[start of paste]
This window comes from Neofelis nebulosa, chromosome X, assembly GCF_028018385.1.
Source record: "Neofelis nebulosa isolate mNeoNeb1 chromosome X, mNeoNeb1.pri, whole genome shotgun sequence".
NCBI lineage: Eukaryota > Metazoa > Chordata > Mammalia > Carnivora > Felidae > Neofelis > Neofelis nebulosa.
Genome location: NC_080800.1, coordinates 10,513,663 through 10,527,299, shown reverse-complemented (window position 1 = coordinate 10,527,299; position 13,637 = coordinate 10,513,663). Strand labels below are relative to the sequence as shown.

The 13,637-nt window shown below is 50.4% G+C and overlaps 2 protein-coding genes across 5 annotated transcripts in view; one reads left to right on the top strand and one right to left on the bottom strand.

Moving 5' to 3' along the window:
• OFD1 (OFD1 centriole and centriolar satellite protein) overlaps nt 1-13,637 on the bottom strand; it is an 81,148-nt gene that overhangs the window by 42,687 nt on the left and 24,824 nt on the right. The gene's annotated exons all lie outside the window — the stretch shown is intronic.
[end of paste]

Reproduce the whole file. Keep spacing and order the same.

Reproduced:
This window comes from Neofelis nebulosa, chromosome X, assembly GCF_028018385.1.
Source record: "Neofelis nebulosa isolate mNeoNeb1 chromosome X, mNeoNeb1.pri, whole genome shotgun sequence".
NCBI lineage: Eukaryota > Metazoa > Chordata > Mammalia > Carnivora > Felidae > Neofelis > Neofelis nebulosa.
Genome location: NC_080800.1, coordinates 10,513,663 through 10,527,299, shown reverse-complemented (window position 1 = coordinate 10,527,299; position 13,637 = coordinate 10,513,663). Strand labels below are relative to the sequence as shown.

The 13,637-nt window shown below is 50.4% G+C and overlaps 2 protein-coding genes across 5 annotated transcripts in view; one reads left to right on the top strand and one right to left on the bottom strand.

Moving 5' to 3' along the window:
• OFD1 (OFD1 centriole and centriolar satellite protein) overlaps nt 1-13,637 on the bottom strand; it is an 81,148-nt gene that overhangs the window by 42,687 nt on the left and 24,824 nt on the right. The gene's annotated exons all lie outside the window — the stretch shown is intronic.